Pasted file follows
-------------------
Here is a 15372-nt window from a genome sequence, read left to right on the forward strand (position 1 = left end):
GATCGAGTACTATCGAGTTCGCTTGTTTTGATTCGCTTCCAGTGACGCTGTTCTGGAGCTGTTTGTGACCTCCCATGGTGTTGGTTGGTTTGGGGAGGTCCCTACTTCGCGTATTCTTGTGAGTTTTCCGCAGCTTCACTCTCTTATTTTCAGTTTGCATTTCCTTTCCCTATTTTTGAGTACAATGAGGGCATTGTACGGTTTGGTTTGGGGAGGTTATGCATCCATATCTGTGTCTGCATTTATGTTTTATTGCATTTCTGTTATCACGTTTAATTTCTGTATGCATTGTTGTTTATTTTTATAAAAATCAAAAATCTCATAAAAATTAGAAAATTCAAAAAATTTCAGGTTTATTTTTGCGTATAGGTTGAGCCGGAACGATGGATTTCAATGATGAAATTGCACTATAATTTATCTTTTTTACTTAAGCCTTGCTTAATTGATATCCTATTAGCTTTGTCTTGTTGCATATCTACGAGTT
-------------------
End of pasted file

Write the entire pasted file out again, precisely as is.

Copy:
Here is a 15372-nt window from a genome sequence, read left to right on the forward strand (position 1 = left end):
GATCGAGTACTATCGAGTTCGCTTGTTTTGATTCGCTTCCAGTGACGCTGTTCTGGAGCTGTTTGTGACCTCCCATGGTGTTGGTTGGTTTGGGGAGGTCCCTACTTCGCGTATTCTTGTGAGTTTTCCGCAGCTTCACTCTCTTATTTTCAGTTTGCATTTCCTTTCCCTATTTTTGAGTACAATGAGGGCATTGTACGGTTTGGTTTGGGGAGGTTATGCATCCATATCTGTGTCTGCATTTATGTTTTATTGCATTTCTGTTATCACGTTTAATTTCTGTATGCATTGTTGTTTATTTTTATAAAAATCAAAAATCTCATAAAAATTAGAAAATTCAAAAAATTTCAGGTTTATTTTTGCGTATAGGTTGAGCCGGAACGATGGATTTCAATGATGAAATTGCACTATAATTTATCTTTTTTACTTAAGCCTTGCTTAATTGATATCCTATTAGCTTTGTCTTGTTGCATATCTACGAGTT